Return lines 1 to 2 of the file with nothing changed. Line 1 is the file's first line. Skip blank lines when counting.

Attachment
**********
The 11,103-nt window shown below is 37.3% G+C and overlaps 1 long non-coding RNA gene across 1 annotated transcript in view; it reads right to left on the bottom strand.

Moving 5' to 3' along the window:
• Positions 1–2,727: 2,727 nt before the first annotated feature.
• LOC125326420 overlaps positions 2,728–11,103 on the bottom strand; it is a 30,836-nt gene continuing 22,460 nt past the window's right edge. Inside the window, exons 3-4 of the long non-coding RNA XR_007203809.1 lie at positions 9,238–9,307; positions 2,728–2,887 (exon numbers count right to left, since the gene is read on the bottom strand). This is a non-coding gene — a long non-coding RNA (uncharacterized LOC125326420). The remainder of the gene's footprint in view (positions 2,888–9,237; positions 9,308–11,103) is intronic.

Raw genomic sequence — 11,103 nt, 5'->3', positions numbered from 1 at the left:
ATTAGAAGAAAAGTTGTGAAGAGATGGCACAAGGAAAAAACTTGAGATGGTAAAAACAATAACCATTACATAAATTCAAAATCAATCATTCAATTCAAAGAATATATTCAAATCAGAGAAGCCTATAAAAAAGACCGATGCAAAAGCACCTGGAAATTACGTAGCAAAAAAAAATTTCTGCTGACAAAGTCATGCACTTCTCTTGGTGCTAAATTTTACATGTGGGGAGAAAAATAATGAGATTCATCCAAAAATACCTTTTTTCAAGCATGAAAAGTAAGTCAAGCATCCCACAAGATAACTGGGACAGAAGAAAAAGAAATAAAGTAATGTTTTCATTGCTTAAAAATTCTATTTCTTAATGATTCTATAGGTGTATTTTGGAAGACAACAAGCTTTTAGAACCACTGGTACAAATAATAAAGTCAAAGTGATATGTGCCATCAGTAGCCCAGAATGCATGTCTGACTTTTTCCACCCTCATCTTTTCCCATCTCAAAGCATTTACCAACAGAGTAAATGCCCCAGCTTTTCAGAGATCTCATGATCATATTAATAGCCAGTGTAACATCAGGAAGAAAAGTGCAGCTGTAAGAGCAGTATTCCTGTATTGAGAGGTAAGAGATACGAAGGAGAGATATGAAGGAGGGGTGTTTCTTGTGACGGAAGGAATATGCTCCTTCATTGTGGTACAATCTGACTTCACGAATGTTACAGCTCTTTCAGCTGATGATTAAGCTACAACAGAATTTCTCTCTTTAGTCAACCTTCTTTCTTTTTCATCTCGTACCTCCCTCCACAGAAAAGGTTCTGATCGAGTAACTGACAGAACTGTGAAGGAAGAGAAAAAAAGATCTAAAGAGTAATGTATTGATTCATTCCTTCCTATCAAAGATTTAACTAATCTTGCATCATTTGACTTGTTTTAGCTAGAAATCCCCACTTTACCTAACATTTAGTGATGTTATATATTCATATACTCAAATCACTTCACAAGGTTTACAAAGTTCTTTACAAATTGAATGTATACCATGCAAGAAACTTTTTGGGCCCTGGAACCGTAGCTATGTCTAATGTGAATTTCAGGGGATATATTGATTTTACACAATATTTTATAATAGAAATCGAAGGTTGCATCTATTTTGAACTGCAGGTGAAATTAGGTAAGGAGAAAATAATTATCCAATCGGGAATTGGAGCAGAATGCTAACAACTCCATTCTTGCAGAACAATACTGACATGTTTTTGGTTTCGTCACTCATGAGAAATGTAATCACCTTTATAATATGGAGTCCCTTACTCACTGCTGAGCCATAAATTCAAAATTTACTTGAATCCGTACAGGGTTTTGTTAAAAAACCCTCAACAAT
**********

The 11,103-nt window shown below is 37.3% G+C and overlaps 1 long non-coding RNA gene across 1 annotated transcript in view; it reads right to left on the bottom strand.

Moving 5' to 3' along the window: